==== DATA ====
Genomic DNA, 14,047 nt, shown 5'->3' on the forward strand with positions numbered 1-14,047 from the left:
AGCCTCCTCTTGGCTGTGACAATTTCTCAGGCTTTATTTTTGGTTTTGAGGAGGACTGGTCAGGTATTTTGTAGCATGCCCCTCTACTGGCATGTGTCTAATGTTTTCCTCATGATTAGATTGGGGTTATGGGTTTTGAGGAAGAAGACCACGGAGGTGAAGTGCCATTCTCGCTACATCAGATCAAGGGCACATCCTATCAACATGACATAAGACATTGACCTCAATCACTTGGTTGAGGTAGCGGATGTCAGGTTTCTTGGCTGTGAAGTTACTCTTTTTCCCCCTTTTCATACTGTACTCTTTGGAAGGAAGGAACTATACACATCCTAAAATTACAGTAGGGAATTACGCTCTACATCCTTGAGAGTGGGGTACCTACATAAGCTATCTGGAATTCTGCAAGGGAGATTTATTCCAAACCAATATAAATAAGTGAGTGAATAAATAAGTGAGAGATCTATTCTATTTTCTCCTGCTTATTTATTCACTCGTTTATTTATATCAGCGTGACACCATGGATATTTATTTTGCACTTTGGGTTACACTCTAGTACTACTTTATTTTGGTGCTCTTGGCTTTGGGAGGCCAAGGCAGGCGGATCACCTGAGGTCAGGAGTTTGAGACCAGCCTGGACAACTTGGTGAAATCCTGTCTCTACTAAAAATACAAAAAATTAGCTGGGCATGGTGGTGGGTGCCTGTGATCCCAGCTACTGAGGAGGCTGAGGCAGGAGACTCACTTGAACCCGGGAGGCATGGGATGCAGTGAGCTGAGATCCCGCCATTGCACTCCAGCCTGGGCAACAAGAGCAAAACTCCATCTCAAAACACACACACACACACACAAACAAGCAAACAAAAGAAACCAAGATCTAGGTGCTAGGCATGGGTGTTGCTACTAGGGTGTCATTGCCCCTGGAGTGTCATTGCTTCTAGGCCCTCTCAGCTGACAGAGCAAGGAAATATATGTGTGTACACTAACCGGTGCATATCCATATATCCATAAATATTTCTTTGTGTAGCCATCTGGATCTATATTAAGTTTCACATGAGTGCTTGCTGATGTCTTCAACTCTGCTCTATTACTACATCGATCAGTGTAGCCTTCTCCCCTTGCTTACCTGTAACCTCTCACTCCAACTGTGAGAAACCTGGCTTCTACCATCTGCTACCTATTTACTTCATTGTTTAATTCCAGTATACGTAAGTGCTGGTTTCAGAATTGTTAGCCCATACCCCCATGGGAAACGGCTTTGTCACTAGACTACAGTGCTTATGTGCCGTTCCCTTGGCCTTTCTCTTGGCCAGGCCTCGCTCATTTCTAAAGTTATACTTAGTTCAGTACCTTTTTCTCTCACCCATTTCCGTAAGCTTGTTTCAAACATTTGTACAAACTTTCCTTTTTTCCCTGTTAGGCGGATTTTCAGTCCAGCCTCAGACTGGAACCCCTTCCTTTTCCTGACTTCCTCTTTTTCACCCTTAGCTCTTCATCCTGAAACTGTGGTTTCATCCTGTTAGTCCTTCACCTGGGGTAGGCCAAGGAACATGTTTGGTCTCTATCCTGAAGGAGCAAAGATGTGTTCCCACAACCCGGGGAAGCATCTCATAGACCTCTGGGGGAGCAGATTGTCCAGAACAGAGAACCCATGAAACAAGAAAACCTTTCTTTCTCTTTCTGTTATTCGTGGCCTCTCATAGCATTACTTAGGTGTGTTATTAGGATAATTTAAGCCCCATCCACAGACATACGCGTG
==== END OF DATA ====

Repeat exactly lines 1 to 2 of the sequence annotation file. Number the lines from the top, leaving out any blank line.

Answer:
Genomic DNA, 14,047 nt, shown 5'->3' on the forward strand with positions numbered 1-14,047 from the left:
AGCCTCCTCTTGGCTGTGACAATTTCTCAGGCTTTATTTTTGGTTTTGAGGAGGACTGGTCAGGTATTTTGTAGCATGCCCCTCTACTGGCATGTGTCTAATGTTTTCCTCATGATTAGATTGGGGTTATGGGTTTTGAGGAAGAAGACCACGGAGGTGAAGTGCCATTCTCGCTACATCAGATCAAGGGCACATCCTATCAACATGACATAAGACATTGACCTCAATCACTTGGTTGAGGTAGCGGATGTCAGGTTTCTTGGCTGTGAAGTTACTCTTTTTCCCCCTTTTCATACTGTACTCTTTGGAAGGAAGGAACTATACACATCCTAAAATTACAGTAGGGAATTACGCTCTACATCCTTGAGAGTGGGGTACCTACATAAGCTATCTGGAATTCTGCAAGGGAGATTTATTCCAAACCAATATAAATAAGTGAGTGAATAAATAAGTGAGAGATCTATTCTATTTTCTCCTGCTTATTTATTCACTCGTTTATTTATATCAGCGTGACACCATGGATATTTATTTTGCACTTTGGGTTACACTCTAGTACTACTTTATTTTGGTGCTCTTGGCTTTGGGAGGCCAAGGCAGGCGGATCACCTGAGGTCAGGAGTTTGAGACCAGCCTGGACAACTTGGTGAAATCCTGTCTCTACTAAAAATACAAAAAATTAGCTGGGCATGGTGGTGGGTGCCTGTGATCCCAGCTACTGAGGAGGCTGAGGCAGGAGACTCACTTGAACCCGGGAGGCATGGGATGCAGTGAGCTGAGATCCCGCCATTGCACTCCAGCCTGGGCAACAAGAGCAAAACTCCATCTCAAAACACACACACACACACACAAACAAGCAAACAAAAGAAACCAAGATCTAGGTGCTAGGCATGGGTGTTGCTACTAGGGTGTCATTGCCCCTGGAGTGTCATTGCTTCTAGGCCCTCTCAGCTGACAGAGCAAGGAAATATATGTGTGTACACTAACCGGTGCATATCCATATATCCATAAATATTTCTTTGTGTAGCCATCTGGATCTATATTAAGTTTCACATGAGTGCTTGCTGATGTCTTCAACTCTGCTCTATTACTACATCGATCAGTGTAGCCTTCTCCCCTTGCTTACCTGTAACCTCTCACTCCAACTGTGAGAAACCTGGCTTCTACCATCTGCTACCTATTTACTTCATTGTTTAATTCCAGTATACGTAAGTGCTGGTTTCAGAATTGTTAGCCCATACCCCCATGGGAAACGGCTTTGTCACTAGACTACAGTGCTTATGTGCCGTTCCCTTGGCCTTTCTCTTGGCCAGGCCTCGCTCATTTCTAAAGTTATACTTAGTTCAGTACCTTTTTCTCTCACCCATTTCCGTAAGCTTGTTTCAAACATTTGTACAAACTTTCCTTTTTTCCCTGTTAGGCGGATTTTCAGTCCAGCCTCAGACTGGAACCCCTTCCTTTTCCTGACTTCCTCTTTTTCACCCTTAGCTCTTCATCCTGAAACTGTGGTTTCATCCTGTTAGTCCTTCACCTGGGGTAGGCCAAGGAACATGTTTGGTCTCTATCCTGAAGGAGCAAAGATGTGTTCCCACAACCCGGGGAAGCATCTCATAGACCTCTGGGGGAGCAGATTGTCCAGAACAGAGAACCCATGAAACAAGAAAACCTTTCTTTCTCTTTCTGTTATTCGTGGCCTCTCATAGCATTACTTAGGTGTGTTATTAGGATAATTTAAGCCCCATCCACAGACATACGCGTG